Yeast complementation assay and MMS treatment

We performed functional assays in the budding yeast S. Cerevisae to investigate whether the Y424H or S428F substitution in CHEK2 protein would affect its function in growth of yeast cells. Transformation of Rad53-null sml1-null yeast strain with wild type human CHEK2 resulted in exponential growth (Figure 1), indicating that expression of wild type human CHEK2 suppressed lethality of the Rad53 deletion in yeast, presumably because of its functions in cell cycle checkpoints as previously reported [38; 42]. Yeast cells carrying the 1100delC mutant grew at a significantly lower rate than those carrying the wild type CHEK2. These results indicate that the 1100delC mutant fails to fully replace functions of Rad53 in the cell cycle, probably because the reduced kinase checkpoint activity in this mutant results in increased apoptosis. Transformation with the S428F variant also decreased cell proliferation, although the effect was weaker than that observed with 1100delC (Figure 1). Normal growth rate was restored in yeast transformed with the F428S plasmid, created using S428F to re-create the wild type CHEK2. Introduction of the Y424H mutation did not significantly affect growth rate. Cells transformed with all variants grew at rates similar to the wild type when their expression of CHEK2 was suppressed by replacing the 2% galactose in liquid media with 2% glucose, indicating that differences in growth rates observed in Figure 1 were due to expression of mutant or wild type CHEK2 from these plasmids (data not shown).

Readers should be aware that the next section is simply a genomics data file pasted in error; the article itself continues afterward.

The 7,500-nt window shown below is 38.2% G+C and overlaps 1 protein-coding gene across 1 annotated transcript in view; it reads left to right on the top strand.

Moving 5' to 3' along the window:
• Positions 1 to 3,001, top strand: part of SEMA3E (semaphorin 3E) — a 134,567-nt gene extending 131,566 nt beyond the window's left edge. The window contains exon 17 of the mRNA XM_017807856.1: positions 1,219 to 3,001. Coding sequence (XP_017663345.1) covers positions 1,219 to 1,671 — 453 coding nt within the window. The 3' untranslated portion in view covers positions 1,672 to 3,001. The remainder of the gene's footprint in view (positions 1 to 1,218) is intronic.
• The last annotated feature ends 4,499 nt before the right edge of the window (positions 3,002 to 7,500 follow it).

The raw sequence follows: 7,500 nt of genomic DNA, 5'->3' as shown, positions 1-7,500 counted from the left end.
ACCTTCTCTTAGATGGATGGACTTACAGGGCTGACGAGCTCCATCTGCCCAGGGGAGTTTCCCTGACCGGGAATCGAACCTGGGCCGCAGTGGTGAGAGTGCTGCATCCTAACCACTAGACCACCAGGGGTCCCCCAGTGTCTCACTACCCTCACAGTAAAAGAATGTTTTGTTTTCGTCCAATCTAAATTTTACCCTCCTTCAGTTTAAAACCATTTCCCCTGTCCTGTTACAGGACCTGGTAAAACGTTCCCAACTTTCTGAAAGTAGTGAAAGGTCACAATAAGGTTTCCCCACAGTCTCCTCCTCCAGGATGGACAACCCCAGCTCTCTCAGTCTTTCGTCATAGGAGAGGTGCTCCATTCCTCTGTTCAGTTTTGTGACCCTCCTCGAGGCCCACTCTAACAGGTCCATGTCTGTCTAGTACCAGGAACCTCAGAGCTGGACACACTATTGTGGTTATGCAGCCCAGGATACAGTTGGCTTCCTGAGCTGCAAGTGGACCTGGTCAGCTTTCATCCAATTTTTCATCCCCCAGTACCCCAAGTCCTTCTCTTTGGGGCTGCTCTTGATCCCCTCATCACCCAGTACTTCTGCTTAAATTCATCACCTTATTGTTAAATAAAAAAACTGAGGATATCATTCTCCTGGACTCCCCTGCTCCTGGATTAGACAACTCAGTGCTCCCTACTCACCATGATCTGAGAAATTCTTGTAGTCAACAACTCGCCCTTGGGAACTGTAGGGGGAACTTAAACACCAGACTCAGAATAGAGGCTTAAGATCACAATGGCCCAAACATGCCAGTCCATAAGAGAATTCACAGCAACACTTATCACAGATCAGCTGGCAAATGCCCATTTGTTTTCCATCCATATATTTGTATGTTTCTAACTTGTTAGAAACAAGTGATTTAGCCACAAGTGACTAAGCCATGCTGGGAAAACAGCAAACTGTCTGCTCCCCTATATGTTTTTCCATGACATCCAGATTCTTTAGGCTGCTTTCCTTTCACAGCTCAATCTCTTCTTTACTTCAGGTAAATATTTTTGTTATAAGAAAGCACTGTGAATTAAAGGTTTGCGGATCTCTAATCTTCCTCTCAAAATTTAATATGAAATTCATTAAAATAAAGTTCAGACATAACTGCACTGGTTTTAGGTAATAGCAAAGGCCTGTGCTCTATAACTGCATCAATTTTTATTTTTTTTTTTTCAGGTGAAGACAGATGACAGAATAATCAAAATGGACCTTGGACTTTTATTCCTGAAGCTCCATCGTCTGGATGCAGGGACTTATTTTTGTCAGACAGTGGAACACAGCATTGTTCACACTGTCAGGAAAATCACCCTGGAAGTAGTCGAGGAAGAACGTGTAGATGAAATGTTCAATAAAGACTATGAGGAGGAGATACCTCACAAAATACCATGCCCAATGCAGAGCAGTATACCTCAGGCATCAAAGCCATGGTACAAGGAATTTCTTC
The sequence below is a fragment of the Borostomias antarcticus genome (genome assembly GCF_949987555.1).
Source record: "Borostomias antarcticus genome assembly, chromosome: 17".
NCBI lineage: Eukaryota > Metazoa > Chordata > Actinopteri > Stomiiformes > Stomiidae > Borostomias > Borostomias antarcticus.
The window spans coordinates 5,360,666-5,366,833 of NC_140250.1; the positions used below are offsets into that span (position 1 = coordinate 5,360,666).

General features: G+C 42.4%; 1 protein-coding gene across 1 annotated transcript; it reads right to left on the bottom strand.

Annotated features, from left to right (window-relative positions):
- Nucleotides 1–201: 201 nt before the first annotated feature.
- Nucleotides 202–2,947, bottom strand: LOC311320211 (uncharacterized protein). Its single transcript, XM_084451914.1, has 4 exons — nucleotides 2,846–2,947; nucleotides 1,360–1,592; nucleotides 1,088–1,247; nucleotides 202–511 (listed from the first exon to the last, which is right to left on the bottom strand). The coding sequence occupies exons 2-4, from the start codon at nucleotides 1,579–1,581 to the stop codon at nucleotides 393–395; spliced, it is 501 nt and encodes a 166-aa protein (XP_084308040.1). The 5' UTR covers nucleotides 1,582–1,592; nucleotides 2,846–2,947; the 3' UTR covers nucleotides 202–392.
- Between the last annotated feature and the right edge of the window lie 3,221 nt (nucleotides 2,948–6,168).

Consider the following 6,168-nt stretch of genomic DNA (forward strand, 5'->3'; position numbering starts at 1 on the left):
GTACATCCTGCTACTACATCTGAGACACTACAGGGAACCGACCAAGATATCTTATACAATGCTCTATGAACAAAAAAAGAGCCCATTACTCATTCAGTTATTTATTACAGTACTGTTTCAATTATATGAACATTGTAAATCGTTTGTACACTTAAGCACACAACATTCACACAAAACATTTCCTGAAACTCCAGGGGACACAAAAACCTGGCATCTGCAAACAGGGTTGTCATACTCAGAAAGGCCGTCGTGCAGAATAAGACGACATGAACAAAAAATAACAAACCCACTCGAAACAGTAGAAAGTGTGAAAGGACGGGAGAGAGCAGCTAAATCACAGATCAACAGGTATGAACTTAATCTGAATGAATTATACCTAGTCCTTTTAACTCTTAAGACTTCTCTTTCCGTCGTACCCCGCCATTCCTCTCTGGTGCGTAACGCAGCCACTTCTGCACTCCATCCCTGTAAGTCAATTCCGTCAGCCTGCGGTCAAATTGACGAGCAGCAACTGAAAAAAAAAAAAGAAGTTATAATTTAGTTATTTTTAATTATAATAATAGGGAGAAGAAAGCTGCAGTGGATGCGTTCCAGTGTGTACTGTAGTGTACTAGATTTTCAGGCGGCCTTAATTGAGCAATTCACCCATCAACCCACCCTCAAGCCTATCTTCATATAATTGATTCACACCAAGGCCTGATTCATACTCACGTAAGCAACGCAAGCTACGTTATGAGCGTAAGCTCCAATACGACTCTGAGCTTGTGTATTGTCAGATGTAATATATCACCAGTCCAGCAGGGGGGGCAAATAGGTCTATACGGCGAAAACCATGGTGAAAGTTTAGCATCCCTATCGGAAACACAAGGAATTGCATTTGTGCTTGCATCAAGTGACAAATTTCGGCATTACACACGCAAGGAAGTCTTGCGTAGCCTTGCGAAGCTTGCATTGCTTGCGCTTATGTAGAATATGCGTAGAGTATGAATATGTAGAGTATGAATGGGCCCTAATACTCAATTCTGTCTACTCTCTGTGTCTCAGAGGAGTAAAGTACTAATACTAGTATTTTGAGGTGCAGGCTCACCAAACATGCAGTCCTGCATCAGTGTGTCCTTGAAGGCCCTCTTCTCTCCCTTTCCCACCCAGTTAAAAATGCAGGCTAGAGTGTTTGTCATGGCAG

Transformation with plasmids carrying wild type (wt) human CHEK2, as well as the Y424H variant, represses the normally reduced viability due to Rad53 deletion in the Rad53-null sml1-null yeast S. Cerevisae. Yeast carrying the CHEK2*1100delC variant grows ...

We determined the cytotoxic and genotoxic concentrations of MMS in our yeast strain. Homologous recombination-deficient cells are sensitive to MMS as it induces stalls in replication forks [43]. Cells carrying the 1100delC variant showed greater viability but overall slower growth rates over a 27-hr period as compared to S428F and Y424H in response to MMS treatment at a concentration of 0.00125%. These results are in agreement with previously published data showing that yeast transformed with the Rad53Ha allele, which has a reduced Rad53 kinase activity (and thus could be comparable to our 1100delC variant) was hypersensitive to hydroxyurea but hyposensitive to MMS treatment [44].